It is quite clear now that this measure is a general election measure. That is quite clear, particularly from Clause 4 of this Bill which only applies in the case of a general election.
You people want one, don’t you?
I want to deal with the effects of Clause 1 in the case of a general election. Clause 1 says that it is not necessary to have a general registration this year. The result of that will be that certain constituencies in South Africa will have voters’ rolls consisting of 17,000 or 18,000 voters, even though 5,000 or 6,000 of those 17,000/18,000 voters have already left that constituency two years ago. And nobody will be able to do anything to remove those names from the voters’ roll. That can only be done in the case of a general registration. In other words, the hon. the Deputy Minister is preparing for a general election on voters’ rolls which will not contain the names of the voters in that constituency, voters’ rolls that will contain the names of thousands and thousands of absent voters.
Surely there are supplementary registrations, are there not?
The hon. member says there are supplementary registrations. He ought to know. He knows how his party exerts itself and how they try to ensure that voters who leave a border constituency are not registered when they leave that constituency and go to a safe or hopelessly lost constituency. He knows that they do everything in their power to keep as many of their voters as possible on the voters’ roll of those constituencies where it is necessary to have them and in postponing the general registration, a postponement which is provided for in Clause 1, they are ensuring that those people are not removed from the voters’ rolls. It ensures that the names of those people remain on the roll. Furthermore, it has now become clear that in terms of this general election Bill not only will that general election be fought on voters’ rolls that are not up to date, because of Clause 1, but it will be fought on the basis of a delimitation which is completely cut of date, a delimitation which was based on a general registration before the 18-year-olds came on to the voters’ roll. In a constituency such as that of the hon. member for Sunnyside (Mr. Horak), for example, there are more than 2,000 18 and 19-year-old voters. If there is to be a general election that particular constituency will be loaded with thousands more voters than the adjoining constituency.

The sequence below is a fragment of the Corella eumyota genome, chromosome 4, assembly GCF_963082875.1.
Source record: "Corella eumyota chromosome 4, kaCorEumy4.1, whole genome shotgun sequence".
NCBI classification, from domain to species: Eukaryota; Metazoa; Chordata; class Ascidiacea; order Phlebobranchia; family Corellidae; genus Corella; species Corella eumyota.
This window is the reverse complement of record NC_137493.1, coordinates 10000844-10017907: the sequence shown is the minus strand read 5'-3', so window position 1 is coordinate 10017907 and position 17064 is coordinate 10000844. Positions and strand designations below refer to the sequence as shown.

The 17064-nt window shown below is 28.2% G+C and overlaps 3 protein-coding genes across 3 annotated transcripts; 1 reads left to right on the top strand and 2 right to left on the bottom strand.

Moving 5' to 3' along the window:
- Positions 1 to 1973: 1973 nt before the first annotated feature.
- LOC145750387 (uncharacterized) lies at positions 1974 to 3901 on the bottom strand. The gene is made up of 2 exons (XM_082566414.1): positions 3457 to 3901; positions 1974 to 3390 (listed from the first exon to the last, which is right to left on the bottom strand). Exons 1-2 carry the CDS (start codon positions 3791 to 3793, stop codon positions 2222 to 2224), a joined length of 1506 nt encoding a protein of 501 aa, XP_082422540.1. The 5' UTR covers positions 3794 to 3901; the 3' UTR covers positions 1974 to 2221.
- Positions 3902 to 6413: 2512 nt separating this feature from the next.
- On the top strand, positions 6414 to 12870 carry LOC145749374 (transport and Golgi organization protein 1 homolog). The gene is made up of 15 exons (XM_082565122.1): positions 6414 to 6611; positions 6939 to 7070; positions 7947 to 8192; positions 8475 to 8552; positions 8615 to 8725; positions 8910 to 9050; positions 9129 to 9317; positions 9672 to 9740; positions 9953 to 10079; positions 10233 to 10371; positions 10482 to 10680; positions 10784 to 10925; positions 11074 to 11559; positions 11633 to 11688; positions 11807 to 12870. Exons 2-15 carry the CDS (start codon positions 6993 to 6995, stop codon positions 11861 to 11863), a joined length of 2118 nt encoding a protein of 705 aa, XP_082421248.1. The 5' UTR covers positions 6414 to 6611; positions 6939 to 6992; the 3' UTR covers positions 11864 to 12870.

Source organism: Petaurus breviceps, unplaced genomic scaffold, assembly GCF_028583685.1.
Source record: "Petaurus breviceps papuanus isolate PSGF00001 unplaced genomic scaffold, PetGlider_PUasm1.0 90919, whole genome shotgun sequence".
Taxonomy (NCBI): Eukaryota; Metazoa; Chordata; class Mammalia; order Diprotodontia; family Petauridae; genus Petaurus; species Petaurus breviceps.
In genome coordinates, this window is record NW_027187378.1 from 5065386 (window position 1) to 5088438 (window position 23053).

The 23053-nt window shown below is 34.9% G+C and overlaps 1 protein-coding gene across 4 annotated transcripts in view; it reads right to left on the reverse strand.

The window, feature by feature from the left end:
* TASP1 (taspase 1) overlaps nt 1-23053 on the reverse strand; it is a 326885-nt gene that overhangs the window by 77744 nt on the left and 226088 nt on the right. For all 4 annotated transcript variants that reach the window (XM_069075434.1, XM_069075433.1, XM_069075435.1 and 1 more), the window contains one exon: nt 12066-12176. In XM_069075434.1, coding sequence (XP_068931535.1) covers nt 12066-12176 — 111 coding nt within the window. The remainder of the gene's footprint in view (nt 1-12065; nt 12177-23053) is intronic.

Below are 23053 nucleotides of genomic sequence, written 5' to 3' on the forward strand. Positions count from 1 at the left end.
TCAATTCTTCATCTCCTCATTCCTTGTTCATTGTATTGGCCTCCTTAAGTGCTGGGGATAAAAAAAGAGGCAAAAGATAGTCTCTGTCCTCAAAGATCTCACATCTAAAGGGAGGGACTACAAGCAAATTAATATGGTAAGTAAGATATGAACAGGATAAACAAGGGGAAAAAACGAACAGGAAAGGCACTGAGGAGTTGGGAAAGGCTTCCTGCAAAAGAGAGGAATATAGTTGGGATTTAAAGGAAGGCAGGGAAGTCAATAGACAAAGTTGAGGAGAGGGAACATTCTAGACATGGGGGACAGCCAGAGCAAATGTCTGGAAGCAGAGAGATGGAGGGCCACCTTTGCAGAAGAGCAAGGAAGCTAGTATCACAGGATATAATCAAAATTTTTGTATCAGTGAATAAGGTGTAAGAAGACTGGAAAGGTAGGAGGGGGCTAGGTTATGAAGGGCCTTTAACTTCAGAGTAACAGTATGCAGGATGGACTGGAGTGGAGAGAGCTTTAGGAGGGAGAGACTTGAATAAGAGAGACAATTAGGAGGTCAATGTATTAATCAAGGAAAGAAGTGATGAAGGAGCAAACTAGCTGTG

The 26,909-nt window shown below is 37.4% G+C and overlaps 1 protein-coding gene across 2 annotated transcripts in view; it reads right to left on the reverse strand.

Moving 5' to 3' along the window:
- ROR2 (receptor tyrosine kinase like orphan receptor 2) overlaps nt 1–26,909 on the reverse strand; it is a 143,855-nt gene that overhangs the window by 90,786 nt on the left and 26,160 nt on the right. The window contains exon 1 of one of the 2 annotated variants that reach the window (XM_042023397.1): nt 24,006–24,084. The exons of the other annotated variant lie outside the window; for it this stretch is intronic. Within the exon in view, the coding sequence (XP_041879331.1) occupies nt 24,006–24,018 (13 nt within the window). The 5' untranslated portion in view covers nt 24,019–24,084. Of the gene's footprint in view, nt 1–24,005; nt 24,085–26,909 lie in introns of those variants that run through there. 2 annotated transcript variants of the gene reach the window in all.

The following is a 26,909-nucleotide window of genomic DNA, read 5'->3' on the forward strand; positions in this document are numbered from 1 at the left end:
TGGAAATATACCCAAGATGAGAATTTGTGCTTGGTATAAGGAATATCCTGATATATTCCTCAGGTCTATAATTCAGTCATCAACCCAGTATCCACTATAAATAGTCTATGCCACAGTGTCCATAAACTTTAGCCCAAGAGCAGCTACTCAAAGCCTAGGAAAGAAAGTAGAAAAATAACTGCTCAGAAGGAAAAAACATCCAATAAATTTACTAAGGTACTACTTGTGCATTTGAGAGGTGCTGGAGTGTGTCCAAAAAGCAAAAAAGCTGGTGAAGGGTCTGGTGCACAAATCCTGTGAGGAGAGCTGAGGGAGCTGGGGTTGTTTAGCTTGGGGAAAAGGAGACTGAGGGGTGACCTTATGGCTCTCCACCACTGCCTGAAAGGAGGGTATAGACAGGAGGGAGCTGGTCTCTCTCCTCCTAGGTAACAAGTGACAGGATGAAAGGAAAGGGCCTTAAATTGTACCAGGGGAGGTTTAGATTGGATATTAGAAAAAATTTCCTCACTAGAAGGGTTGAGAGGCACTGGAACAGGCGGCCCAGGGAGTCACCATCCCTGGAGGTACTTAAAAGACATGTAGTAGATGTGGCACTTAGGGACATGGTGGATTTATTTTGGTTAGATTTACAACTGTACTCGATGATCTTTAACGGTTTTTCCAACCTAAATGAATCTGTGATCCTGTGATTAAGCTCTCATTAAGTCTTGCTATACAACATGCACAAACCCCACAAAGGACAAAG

That has always been the position.
If the election were to take place on the usual date, the Minister will have an opportunity of calling for a delimitation …
I said he would have the opportunity; and if he is sincere when he says that he does not want a dirty election, he should do so, because no honest Government will hold an election on the basis of constituencies which are not equally divided. Take the case of Welkom and Odendaalsrus on the goldfields. There were over 35,000 voters in those two constituencies. Take Klerksdorp and Sunnyside, for example, and so I can go on.
I can mention one constituency after the other which is overloaded with voters whereas other constituencies have 8,000 or 9,000 voters. I repeat that if the Government wishes to hold an election on a reasonable and honest basis, they will not force this legislation through in the dying hours of this Session neither will they make it possible for themselves, by means of this legislation, to hold a general election. No, in that case they would carry on in the usual manner and amend the Electoral Act properly next year. After that they will have a delimitation and after that they can call out a general election, an election which will be a true reflection of the wishes of the voters; voters who have been properly divided into proper constituencies. This Bill is a clear attempt on the part of the Government to make it possible for them to have a general election on voters’ rolls that are out of date and on the basis of constituencies that are definitely loaded on an unfair basis. I appeal to the Deputy Minister, who knows what the circumstances are, who knows what the position is, to use his influence and to ensure that South Africa is not again involved in an election year after year and that it will not have to face the consequences that will flow from this Bill before us.